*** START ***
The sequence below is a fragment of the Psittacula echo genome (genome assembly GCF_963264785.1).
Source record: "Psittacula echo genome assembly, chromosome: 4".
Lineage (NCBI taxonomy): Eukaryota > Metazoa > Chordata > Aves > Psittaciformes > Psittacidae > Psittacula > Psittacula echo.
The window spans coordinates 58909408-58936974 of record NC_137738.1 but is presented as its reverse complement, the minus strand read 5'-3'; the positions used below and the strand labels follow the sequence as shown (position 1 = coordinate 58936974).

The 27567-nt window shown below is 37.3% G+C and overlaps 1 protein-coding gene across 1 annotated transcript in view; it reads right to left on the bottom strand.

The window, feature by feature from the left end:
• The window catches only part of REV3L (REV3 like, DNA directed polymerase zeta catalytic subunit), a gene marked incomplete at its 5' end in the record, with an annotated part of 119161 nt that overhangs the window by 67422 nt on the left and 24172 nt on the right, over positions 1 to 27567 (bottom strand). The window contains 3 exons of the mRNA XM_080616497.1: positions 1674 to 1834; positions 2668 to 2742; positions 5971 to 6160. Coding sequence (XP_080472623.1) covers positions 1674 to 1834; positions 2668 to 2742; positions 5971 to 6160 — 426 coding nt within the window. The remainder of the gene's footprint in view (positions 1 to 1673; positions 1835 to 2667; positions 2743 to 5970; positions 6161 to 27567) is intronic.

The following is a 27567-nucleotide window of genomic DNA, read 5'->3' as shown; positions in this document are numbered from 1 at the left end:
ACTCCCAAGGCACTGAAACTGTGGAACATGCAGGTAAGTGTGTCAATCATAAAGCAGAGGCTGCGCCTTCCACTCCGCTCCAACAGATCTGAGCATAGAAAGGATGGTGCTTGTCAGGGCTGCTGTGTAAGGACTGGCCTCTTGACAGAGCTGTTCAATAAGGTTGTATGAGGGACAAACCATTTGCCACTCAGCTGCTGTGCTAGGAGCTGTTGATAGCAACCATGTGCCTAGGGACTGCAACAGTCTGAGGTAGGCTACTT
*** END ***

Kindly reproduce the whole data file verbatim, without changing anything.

The sequence below is a fragment of the Psittacula echo genome (genome assembly GCF_963264785.1).
Source record: "Psittacula echo genome assembly, chromosome: 4".
Lineage (NCBI taxonomy): Eukaryota > Metazoa > Chordata > Aves > Psittaciformes > Psittacidae > Psittacula > Psittacula echo.
The window spans coordinates 58909408-58936974 of record NC_137738.1 but is presented as its reverse complement, the minus strand read 5'-3'; the positions used below and the strand labels follow the sequence as shown (position 1 = coordinate 58936974).

The 27567-nt window shown below is 37.3% G+C and overlaps 1 protein-coding gene across 1 annotated transcript in view; it reads right to left on the bottom strand.

The window, feature by feature from the left end:
• The window catches only part of REV3L (REV3 like, DNA directed polymerase zeta catalytic subunit), a gene marked incomplete at its 5' end in the record, with an annotated part of 119161 nt that overhangs the window by 67422 nt on the left and 24172 nt on the right, over positions 1 to 27567 (bottom strand). The window contains 3 exons of the mRNA XM_080616497.1: positions 1674 to 1834; positions 2668 to 2742; positions 5971 to 6160. Coding sequence (XP_080472623.1) covers positions 1674 to 1834; positions 2668 to 2742; positions 5971 to 6160 — 426 coding nt within the window. The remainder of the gene's footprint in view (positions 1 to 1673; positions 1835 to 2667; positions 2743 to 5970; positions 6161 to 27567) is intronic.

The following is a 27567-nucleotide window of genomic DNA, read 5'->3' as shown; positions in this document are numbered from 1 at the left end:
ACTCCCAAGGCACTGAAACTGTGGAACATGCAGGTAAGTGTGTCAATCATAAAGCAGAGGCTGCGCCTTCCACTCCGCTCCAACAGATCTGAGCATAGAAAGGATGGTGCTTGTCAGGGCTGCTGTGTAAGGACTGGCCTCTTGACAGAGCTGTTCAATAAGGTTGTATGAGGGACAAACCATTTGCCACTCAGCTGCTGTGCTAGGAGCTGTTGATAGCAACCATGTGCCTAGGGACTGCAACAGTCTGAGGTAGGCTACTT